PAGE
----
Wouldn’t it be amazing if you could immediately improve the quality of the conversations you’re having with people? If you could come across as more intelligent and drastically increase the value of these interactions, both in a professional setting and in your personal life?
Well, you’re in luck because what I described above is very possible and completely within your reach!
If you want a quick tip for becoming instantly smarter, check out the video below:
Yes, that’s right. The key is to simply SLOW DOWN.
It can be so frustrating (and so obvious) when you’re talking to someone but they aren’t really listening. Instead, they’re thinking about their own response without really taking in what you’re saying in the first place.
We’ve all been guilty of this, but we don’t have to be.
Not only does slowing down show the people you’re talking to that you’re really listening, it also gives you more time to process information you’re hearing and craft an appropriate response. Slowing down helps remove the emotional gut reactions to information and replace them with logic.
Here are a couple quick tips on how to slow down, really listen, improve the quality of your conversations, and seem smarter in the process:
- Take a breath – Before launching into a response, pause and breathe. (Note: Be careful not to make this breath a big sigh. That may have the opposite effect…)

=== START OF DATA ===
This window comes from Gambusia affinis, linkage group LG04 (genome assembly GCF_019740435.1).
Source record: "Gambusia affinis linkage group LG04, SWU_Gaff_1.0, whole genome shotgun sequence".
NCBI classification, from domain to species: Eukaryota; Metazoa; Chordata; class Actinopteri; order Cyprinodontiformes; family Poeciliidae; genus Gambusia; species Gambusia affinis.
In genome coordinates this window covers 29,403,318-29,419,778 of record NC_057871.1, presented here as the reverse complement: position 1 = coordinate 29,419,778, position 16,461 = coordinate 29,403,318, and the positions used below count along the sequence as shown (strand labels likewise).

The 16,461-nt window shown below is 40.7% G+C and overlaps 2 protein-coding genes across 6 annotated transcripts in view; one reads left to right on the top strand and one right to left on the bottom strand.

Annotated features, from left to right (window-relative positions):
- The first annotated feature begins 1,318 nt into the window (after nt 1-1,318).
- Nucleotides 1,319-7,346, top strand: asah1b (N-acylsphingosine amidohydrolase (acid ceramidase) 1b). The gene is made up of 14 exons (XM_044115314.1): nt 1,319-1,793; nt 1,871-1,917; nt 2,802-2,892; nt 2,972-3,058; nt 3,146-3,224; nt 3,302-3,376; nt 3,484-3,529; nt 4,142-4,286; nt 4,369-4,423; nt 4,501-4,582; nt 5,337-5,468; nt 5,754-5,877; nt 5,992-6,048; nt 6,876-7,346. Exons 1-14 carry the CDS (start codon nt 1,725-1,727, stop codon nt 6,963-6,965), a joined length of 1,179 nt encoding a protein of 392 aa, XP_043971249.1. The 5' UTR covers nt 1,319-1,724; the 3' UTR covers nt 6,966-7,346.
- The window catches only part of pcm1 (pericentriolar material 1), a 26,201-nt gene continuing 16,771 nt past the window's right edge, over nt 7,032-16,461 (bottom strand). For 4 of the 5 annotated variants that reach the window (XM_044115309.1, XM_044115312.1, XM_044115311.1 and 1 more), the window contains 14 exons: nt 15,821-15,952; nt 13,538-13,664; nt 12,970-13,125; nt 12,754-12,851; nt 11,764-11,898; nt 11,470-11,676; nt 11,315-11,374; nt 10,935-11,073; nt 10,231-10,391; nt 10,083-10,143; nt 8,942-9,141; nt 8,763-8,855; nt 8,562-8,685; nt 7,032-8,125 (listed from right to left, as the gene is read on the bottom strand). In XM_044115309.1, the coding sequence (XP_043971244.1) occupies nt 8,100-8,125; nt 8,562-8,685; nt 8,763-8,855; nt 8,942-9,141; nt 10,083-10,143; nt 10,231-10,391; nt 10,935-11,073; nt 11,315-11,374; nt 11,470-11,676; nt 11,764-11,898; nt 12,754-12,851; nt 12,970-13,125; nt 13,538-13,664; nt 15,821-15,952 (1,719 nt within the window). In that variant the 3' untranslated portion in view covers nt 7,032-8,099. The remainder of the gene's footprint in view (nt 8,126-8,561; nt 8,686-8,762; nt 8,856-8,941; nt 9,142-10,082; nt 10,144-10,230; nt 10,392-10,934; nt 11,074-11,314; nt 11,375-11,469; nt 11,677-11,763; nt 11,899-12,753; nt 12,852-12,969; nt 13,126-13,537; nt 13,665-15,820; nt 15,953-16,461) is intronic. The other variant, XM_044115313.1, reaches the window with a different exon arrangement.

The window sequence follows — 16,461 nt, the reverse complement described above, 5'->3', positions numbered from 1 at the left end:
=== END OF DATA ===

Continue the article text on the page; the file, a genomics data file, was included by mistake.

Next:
- Repeat the question – Repeating a question or paraphrasing what the other person has just said can be a great way of creating a bit more space in a conversation for thought. It doesn’t take much mental energy to repeat a question or a few key words. Doing so can help you take that necessary moment to gather your thoughts and ideas before replying. This technique is also a great way to show the speaker you’re really listening and build trust.
Mirroring and Labeling
Chris Voss, a former FBI hostage negotiator, is the author of an amazing book called Never Split the Difference: Negotiating As If Your Life Depended On It. This book is an incredible tool if you’re preparing for a negotiation or just looking to improve the conversations you have on a daily basis. He provides very actionable techniques that you can use to improve the quality of these interactions.
Voss goes into detail on the concept of repeating and paraphrasing what you’ve just heard. He calls this mirroring and labeling. These techniques are invaluable when building rapport, trust, and making the person you’re talking to feel understood and valued.
The Space Between Stimulus and Response
The 7 Habits of Highly Effective People: Powerful Lessons in Personal Change by Stephen R. Covey is another one of my favorite books of all time. It’s a brilliant, principles-based approach to improving ourselves both personally and professionally. I seriously can’t recommend it enough.
One of the great insights Covey shares with us is that “between stimulus and response there is a space. In that space lies our freedom and power to choose our response. In those choices lie our growth and our happiness.”
This powerful concept is part of the first habit Covey reviews in his book about being proactive. It fits in perfectly with our technique of slowing down. Instead of reacting emotionally or instinctively to whatever someone says (or planning your response when you should really still be listening), instead use the space between stimulus and response to pause, slow down, and then respond.
Just try it. I promise you’ll notice a difference – and so will the people you’re in conversations with as well.
Want to learn more about Never Split the Difference, The 7 Habits of Highly Effective People, and/or the benefits of slowing down? Feel free to apply for one of my complimentary diagnostic sessions and we can review these concepts and uncover anything else that might be holding your business back.